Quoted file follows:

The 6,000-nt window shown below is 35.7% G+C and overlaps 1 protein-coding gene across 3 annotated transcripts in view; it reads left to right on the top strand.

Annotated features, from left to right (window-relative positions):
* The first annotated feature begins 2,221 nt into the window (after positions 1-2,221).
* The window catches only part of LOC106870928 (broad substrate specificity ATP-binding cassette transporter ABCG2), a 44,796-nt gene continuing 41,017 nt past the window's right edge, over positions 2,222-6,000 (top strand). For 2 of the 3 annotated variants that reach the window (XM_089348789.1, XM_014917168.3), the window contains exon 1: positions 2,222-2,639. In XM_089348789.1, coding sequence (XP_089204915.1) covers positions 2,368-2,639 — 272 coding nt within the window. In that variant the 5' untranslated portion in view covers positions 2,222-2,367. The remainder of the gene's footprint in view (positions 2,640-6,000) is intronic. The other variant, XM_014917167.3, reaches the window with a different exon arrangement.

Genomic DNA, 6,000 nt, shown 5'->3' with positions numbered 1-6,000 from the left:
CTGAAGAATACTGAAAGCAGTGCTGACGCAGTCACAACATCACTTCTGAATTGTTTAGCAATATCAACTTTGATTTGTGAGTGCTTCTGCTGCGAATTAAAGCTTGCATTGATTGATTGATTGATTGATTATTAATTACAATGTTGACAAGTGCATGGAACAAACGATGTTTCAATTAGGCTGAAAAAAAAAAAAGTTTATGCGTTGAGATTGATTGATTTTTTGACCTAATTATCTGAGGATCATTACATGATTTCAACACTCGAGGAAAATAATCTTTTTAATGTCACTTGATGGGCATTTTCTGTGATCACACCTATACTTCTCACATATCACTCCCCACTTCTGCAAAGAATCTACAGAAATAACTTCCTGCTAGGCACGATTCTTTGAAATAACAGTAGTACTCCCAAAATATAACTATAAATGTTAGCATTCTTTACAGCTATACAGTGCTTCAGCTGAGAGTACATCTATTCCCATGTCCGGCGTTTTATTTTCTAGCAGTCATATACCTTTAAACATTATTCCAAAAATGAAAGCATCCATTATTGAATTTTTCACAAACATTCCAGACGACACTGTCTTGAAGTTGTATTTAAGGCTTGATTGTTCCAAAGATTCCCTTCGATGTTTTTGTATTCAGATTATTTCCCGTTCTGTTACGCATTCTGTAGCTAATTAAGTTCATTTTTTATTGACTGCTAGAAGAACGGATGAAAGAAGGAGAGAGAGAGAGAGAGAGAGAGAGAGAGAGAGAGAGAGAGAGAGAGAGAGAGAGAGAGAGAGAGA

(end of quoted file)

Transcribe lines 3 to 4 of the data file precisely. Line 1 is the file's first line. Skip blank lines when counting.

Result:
* The first annotated feature begins 2,221 nt into the window (after positions 1-2,221).
* The window catches only part of LOC106870928 (broad substrate specificity ATP-binding cassette transporter ABCG2), a 44,796-nt gene continuing 41,017 nt past the window's right edge, over positions 2,222-6,000 (top strand). For 2 of the 3 annotated variants that reach the window (XM_089348789.1, XM_014917168.3), the window contains exon 1: positions 2,222-2,639. In XM_089348789.1, coding sequence (XP_089204915.1) covers positions 2,368-2,639 — 272 coding nt within the window. In that variant the 5' untranslated portion in view covers positions 2,222-2,367. The remainder of the gene's footprint in view (positions 2,640-6,000) is intronic. The other variant, XM_014917167.3, reaches the window with a different exon arrangement.